According to data compiled by the Substance Abuse and Mental Health Services Administration (SAMHSA), in the US, heroin use in that country doubled between 2007 and 2012. The governor of the state of Vermont proclaimed a “full-blown heroin crisis” in a speech earlier this year. Deaths by overdose in his state doubled last year.
Unlike the traditional demographic for addiction—disproportionately the urban poor—today’s heroin epidemic is no respecter of boundaries: young or old, rich or poor, black or white, urban or rural, all can be affected as individuals and communities. This is because the path to addiction has undergone a fundamental change over the last twenty years.
Traditionally, heroin addiction was the last stop in a cycle of abuse that usually started with alcohol and marijuana. Users would escalate the abuse cycle with sleeping pill abuse (mixing them with alcohol), speed (often starting with prescription diet pills), and perhaps hallucinogens. Most young people weren’t exposed to heroin until they were fairly entrenched in the culture of drug use.
According to a US news broadcast—an NBC multi-part special on America’s heroin epidemic—the path to heroin is now shorter and quicker, and it begins with prescription pain pills. In the late 90s and the first decade of this century, medications like Vicodin and Oxycodone became abundantly available, and young people quickly embraced the powerful and—at the time—cheap high that they afforded. Meanwhile, the threshold for determining the level of pain needing these treatments was lowered and more of the medications were prescribed. “Pill mills” sprang up all over the country, from rural areas in Virginia and Kentucky—where the drugs were nicknamed “hillbilly heroin”—to middleclass neighborhoods in the suburbs. High school and college students, stay-at-home moms, white-collar workers, and high-profile professionals and entertainers found themselves trapped in dependency, whether they started out getting high or medicating real pain.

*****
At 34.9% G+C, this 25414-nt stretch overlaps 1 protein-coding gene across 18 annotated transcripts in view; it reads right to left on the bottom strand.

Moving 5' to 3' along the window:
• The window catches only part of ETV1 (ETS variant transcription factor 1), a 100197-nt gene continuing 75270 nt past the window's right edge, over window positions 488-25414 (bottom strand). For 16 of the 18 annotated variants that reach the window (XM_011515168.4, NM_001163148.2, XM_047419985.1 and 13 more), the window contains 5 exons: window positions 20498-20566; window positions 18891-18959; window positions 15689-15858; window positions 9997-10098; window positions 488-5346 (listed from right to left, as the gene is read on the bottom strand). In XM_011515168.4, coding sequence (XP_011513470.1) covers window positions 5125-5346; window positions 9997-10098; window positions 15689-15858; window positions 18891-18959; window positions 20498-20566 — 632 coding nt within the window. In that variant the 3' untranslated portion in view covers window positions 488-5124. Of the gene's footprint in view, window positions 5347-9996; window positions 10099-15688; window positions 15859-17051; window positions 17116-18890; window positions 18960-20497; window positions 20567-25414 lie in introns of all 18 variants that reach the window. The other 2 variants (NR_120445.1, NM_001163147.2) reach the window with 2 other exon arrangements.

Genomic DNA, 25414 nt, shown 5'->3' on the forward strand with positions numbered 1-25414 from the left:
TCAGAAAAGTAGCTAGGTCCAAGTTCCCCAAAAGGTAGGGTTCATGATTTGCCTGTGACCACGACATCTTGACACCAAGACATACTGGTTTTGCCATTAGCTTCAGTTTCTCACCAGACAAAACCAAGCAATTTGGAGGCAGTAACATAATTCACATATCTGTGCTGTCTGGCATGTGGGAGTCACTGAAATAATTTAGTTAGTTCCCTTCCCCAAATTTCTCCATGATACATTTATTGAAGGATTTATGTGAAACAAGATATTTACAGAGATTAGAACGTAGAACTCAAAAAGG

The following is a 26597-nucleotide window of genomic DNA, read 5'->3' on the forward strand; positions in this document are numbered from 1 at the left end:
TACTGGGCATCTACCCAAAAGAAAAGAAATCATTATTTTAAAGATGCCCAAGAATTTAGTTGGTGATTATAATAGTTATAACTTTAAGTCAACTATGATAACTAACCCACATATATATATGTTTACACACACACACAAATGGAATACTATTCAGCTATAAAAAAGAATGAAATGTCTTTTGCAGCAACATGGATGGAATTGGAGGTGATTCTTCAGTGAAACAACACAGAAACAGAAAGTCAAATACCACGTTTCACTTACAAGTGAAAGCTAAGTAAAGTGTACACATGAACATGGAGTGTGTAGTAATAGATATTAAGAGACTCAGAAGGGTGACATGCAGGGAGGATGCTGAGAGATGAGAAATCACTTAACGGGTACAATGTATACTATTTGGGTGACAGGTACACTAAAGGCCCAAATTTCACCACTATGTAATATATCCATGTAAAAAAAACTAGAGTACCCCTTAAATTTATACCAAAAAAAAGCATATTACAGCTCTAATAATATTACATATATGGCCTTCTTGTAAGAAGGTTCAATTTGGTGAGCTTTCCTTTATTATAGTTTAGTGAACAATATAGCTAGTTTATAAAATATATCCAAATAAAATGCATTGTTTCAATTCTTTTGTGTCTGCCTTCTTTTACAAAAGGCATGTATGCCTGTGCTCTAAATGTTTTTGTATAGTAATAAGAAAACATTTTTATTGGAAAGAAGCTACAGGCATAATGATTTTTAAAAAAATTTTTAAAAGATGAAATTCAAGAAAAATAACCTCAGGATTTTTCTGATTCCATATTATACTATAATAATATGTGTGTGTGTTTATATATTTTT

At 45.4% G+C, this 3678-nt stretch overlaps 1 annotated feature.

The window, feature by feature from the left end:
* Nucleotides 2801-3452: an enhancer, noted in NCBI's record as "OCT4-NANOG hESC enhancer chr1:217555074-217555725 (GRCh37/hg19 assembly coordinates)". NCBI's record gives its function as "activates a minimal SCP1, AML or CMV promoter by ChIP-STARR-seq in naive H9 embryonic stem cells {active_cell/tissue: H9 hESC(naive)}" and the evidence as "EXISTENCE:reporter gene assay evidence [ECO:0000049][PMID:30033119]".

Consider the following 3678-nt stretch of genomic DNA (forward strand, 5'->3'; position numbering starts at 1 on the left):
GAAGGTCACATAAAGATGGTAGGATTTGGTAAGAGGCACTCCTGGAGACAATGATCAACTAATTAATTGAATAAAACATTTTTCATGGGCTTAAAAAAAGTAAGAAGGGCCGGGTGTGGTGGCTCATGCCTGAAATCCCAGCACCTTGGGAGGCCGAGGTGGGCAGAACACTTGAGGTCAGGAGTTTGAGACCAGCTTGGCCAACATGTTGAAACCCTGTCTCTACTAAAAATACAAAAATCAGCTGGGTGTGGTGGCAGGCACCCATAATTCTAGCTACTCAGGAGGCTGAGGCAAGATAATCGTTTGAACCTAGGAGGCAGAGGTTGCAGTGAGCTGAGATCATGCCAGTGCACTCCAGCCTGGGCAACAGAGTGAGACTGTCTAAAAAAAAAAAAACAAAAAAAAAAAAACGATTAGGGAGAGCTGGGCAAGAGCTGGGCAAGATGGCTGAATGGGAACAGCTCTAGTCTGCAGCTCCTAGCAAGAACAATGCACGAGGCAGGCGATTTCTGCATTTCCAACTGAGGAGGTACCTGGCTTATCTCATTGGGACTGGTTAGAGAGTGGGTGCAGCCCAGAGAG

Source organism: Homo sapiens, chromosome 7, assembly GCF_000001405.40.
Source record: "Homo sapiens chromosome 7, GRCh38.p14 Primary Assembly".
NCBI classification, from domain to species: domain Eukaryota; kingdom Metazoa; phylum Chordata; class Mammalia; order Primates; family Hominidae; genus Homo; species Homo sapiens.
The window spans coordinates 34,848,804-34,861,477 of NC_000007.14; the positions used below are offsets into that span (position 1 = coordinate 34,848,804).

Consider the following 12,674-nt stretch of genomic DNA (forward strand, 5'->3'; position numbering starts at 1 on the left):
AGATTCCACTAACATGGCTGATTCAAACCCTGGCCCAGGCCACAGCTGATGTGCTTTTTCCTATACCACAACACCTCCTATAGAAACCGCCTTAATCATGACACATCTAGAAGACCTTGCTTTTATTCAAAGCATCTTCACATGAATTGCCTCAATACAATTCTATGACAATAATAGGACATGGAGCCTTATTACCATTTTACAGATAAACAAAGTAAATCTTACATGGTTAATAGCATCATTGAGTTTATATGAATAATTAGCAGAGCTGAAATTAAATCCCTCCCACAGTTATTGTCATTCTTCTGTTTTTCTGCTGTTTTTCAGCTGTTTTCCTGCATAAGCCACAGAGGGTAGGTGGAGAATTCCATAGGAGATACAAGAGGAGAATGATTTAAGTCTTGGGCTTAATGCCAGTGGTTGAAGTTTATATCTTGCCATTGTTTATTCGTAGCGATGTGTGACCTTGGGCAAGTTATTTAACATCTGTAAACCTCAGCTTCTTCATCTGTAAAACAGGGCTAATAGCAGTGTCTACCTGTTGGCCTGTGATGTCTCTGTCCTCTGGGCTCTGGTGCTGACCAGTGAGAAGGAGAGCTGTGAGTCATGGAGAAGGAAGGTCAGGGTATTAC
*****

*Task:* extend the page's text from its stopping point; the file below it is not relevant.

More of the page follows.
From one perspective, it was clear that more pills were being manufactured than were needed for legitimate medical purposes, and that the surplus was being diverted to an illegal market. Profit was available at all levels, from the street all the way up to bulk theft at the wholesale level. Ultimately, law enforcement cracked down on the pain pill phenomenon, and the natural consequence was that prices went up, creating—ironically—a demand for something cheaper.
Enter heroin, with all its attendant dangers and complications. For the user, needles, HIV, hepatitis, potentially lethal adulterants, and a new brand of criminal to deal with for access; for law enforcement, following the trail of street dealers up the food chain to international smuggling rings that are often also involved with guns and dangerous cartels.
Public awareness and treatment are being emphasized, along with law enforcement, to try to stem the flow of narcotics, especially to young people. Policies are being examined, and the trend is toward drug diversion programs, wherein addicts are referred to treatment rather than incarcerated.